Overview of article
A survey based on a study researching the effects of intuition and evidence on decision-making conducted in America shows that 1 in 7 people agree with the concept “I trust my gut to tell me what’s true and what’s not” whereas only 1 in 10 disagree. It has become apparent that people view intuition and presence of evidence as two very different things.
Many people’s beliefs and conceptions are influenced strongly by politics and if the matter at hand favours what they believe, regardless of scientific proof or data. However politics isn’t the only aspect of influence, there are others such as the ‘illusory truth affect’ in which a person tends to believe something the more they hear it said. Alongside this there is also the idea of adding a visual which can stimulate either certainty or suspicion.
The study compared the difference in value between intuition and evidence and it was concluded that those who rely on intuition are more likely to support the idea of conspiracy theories whereas those who rely on evidence will focus on more accurately made ideas about politics and global issues. This having been said, there are some more positives aspects of using intuition to make decisions such as sometimes intuition is right and those who don’t use it can often make poor decisions. There are some who value both intuition and evidence and those who disregard them both so it’s entirely dependant on the person. Basically, those who tend to do a little extra research to back up any hunches they may have tend to come out with more accurate conclusions and this may be why their beliefs tend to be more accurate due to this extra effort to check the facts. Overall, intuition matters less than evidence, the study claims.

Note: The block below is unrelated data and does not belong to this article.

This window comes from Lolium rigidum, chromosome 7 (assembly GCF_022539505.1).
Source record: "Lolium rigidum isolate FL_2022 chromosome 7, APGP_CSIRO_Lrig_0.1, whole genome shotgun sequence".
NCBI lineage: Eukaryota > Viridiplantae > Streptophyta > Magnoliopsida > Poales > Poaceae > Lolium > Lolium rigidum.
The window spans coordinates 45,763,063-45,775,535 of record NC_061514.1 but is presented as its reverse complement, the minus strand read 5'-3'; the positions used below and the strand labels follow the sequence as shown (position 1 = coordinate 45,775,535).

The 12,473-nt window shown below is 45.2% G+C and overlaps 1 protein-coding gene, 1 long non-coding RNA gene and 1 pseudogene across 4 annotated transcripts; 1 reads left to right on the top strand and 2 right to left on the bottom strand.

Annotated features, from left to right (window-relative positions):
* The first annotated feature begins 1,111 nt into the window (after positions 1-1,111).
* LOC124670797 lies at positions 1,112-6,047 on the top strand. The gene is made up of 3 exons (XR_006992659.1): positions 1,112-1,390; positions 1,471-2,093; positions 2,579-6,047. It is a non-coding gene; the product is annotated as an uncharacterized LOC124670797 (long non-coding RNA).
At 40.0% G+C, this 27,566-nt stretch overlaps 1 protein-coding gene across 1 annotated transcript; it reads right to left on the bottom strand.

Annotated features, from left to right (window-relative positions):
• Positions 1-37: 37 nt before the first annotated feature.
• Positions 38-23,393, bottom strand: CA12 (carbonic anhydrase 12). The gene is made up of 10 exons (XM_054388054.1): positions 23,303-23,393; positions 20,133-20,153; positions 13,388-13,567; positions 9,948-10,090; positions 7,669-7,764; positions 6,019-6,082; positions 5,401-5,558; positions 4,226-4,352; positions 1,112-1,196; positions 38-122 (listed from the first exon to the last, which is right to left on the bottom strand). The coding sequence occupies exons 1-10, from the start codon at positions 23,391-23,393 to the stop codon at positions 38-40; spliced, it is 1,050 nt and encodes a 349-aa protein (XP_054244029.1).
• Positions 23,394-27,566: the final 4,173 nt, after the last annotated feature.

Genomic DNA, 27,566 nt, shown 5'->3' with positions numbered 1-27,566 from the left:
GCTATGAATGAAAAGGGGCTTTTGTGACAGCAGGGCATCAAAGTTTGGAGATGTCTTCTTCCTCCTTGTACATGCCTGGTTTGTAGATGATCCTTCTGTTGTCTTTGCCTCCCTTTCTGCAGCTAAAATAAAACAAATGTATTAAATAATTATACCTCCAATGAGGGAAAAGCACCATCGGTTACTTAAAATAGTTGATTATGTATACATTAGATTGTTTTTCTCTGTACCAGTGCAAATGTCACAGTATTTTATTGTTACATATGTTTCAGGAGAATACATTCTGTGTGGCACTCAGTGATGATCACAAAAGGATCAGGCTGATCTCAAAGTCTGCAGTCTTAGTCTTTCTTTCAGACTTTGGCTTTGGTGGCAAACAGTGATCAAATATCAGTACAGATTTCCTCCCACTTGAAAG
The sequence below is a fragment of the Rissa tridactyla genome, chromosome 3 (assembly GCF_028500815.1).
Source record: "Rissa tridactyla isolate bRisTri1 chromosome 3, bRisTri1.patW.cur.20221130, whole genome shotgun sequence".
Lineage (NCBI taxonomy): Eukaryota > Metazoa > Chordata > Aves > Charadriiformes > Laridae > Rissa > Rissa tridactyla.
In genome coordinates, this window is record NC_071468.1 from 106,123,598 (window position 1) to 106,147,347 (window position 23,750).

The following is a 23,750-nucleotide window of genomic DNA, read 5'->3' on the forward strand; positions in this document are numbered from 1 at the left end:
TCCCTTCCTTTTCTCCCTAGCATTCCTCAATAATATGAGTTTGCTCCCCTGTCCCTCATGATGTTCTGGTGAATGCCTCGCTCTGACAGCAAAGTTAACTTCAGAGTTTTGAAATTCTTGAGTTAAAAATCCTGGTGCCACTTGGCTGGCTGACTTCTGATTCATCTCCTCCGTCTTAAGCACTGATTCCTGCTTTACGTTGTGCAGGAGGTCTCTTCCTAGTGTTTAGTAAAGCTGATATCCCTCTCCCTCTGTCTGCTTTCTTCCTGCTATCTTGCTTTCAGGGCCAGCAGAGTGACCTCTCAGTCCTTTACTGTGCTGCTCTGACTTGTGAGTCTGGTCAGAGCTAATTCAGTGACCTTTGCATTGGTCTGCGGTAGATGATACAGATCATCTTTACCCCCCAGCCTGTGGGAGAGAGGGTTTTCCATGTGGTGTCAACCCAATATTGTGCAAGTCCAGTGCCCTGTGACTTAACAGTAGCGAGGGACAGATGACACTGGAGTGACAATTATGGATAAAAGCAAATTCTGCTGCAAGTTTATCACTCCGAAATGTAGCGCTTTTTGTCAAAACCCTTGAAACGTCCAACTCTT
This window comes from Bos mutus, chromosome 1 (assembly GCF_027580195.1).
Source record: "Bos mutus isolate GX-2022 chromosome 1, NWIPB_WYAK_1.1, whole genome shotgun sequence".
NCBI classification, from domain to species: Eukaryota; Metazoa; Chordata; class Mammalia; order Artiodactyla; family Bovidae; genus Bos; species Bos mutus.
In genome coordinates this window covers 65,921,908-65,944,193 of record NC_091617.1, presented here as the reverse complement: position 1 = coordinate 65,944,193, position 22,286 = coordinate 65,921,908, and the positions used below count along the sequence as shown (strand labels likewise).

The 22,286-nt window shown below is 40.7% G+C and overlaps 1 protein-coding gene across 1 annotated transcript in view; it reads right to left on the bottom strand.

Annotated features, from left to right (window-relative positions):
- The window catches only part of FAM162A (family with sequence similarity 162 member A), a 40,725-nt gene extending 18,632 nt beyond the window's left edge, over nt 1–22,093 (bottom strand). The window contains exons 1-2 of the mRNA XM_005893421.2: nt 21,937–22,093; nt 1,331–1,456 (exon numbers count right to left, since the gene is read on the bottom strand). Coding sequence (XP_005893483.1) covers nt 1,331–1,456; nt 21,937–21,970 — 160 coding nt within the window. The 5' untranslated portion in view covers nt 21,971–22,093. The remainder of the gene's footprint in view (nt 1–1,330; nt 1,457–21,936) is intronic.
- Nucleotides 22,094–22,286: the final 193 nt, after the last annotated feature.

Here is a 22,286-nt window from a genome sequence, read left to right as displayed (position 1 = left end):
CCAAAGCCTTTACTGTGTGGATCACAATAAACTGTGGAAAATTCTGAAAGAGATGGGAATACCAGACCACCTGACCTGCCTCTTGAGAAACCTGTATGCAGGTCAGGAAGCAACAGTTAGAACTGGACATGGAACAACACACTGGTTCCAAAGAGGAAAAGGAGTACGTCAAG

But why is evidence said to be more important? “The bigger the role evidence plays in shaping a person’s beliefs, the more accurate that person tends to be.” It’s said that those who have a greater scientific curiosity tend to have more accurate beliefs whereas saying something as simple as “think carefully” could impact someone’s ideas and lead them to become biased. However it isn’t yet clear why curiosity and attention to the evidence leads to better outcomes, while being knowledgeable and thinking carefully promote bias.
I think that both intuition and evidence play vital roles in the decision someone decides to make or what they decide to believe, but that ultimately physical and backed-up evidence would always make something more reliable for me. However as explored, there are many different opinions on this and each person’s views on any particular subject are different.